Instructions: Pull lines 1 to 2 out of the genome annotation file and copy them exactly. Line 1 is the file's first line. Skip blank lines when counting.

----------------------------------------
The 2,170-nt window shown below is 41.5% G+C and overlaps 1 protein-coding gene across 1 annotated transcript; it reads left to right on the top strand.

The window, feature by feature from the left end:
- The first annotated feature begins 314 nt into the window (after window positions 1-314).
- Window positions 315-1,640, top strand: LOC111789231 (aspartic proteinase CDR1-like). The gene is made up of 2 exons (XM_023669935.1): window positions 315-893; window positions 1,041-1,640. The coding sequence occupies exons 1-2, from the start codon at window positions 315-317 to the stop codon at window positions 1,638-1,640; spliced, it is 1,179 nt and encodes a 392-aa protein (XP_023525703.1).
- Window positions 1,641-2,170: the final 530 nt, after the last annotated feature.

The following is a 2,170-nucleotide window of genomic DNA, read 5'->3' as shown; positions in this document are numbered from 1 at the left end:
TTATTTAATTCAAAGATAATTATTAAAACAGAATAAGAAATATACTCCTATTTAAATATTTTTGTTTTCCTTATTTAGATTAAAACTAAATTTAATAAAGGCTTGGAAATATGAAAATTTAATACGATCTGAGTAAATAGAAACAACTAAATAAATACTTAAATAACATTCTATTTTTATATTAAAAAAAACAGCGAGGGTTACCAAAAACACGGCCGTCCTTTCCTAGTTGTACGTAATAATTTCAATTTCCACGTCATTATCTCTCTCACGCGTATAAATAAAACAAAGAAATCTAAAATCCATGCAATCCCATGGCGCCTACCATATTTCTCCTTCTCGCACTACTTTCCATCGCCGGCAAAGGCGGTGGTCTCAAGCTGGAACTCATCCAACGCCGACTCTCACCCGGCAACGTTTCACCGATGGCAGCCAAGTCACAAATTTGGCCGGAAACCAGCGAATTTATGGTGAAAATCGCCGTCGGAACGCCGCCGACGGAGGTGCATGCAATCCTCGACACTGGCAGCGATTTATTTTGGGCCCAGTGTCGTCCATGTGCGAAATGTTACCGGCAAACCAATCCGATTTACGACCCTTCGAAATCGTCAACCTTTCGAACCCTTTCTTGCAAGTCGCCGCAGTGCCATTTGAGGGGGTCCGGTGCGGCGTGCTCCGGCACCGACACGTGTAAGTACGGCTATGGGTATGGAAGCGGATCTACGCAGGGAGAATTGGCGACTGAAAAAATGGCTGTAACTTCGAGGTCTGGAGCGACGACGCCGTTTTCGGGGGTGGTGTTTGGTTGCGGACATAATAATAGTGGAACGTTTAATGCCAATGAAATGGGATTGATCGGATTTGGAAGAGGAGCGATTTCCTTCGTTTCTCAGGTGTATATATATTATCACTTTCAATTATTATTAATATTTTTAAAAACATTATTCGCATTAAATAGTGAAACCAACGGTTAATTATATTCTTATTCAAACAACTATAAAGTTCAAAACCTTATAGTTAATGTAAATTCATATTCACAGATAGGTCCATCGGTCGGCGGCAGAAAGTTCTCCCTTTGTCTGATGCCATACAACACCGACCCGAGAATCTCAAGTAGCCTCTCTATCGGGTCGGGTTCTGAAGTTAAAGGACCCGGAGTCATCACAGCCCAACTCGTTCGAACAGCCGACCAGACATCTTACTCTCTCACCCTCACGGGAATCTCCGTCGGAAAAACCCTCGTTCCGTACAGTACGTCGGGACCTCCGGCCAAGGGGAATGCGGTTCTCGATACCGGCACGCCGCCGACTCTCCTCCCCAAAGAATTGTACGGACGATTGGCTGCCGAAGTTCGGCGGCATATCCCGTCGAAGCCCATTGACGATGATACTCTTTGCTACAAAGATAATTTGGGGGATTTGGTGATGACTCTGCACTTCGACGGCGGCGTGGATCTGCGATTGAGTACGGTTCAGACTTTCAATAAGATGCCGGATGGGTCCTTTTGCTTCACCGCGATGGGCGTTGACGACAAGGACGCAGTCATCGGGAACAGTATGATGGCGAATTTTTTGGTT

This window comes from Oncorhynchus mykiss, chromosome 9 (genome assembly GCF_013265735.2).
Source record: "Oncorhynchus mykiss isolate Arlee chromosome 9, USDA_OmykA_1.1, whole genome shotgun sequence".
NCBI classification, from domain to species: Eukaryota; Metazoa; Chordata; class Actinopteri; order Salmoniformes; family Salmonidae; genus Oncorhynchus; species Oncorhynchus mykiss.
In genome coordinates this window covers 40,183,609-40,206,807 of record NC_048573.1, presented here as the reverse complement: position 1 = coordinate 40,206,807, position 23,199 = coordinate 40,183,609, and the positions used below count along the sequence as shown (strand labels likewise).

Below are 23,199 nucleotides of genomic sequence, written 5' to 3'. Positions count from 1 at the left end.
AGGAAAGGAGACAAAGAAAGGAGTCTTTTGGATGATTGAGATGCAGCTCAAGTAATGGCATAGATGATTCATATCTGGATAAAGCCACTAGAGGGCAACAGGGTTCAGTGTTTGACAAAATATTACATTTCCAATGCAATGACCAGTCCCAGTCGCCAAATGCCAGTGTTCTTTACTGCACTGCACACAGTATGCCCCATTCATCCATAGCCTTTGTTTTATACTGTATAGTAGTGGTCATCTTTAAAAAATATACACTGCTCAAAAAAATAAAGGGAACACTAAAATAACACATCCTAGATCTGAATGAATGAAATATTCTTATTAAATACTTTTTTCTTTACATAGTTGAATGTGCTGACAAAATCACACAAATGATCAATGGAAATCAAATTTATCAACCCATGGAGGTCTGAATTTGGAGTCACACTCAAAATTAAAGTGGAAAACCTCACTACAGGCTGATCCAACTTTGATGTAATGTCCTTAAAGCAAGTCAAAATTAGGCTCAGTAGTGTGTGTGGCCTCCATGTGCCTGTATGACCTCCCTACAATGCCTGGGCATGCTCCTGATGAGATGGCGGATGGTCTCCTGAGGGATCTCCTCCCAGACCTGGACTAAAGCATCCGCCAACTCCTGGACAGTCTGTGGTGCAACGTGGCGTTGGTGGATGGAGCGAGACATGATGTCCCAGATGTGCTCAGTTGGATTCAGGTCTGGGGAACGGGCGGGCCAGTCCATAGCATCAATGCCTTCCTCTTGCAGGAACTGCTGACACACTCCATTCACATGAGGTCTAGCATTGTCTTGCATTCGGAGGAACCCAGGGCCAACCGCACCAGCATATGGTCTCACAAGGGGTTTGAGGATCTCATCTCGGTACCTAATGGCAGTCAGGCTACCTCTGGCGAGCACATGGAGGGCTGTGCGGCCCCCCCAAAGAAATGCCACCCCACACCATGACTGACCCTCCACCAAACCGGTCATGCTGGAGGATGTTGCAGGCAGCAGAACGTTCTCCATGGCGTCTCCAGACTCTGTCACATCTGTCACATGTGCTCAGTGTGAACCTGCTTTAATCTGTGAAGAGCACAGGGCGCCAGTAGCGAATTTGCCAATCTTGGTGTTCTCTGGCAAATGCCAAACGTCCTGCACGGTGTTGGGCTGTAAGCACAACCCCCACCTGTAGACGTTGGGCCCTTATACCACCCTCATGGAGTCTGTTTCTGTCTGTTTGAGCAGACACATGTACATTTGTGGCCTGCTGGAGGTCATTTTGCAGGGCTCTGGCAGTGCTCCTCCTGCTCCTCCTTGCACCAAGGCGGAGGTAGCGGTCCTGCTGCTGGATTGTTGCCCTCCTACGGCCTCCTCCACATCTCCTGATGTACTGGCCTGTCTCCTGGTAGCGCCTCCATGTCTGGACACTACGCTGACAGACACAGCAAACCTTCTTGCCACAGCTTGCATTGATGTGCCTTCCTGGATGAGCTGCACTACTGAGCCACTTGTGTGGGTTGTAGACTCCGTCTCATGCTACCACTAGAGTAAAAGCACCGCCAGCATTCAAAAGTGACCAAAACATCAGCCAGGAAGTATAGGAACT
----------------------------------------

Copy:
The 2,170-nt window shown below is 41.5% G+C and overlaps 1 protein-coding gene across 1 annotated transcript; it reads left to right on the top strand.

The window, feature by feature from the left end: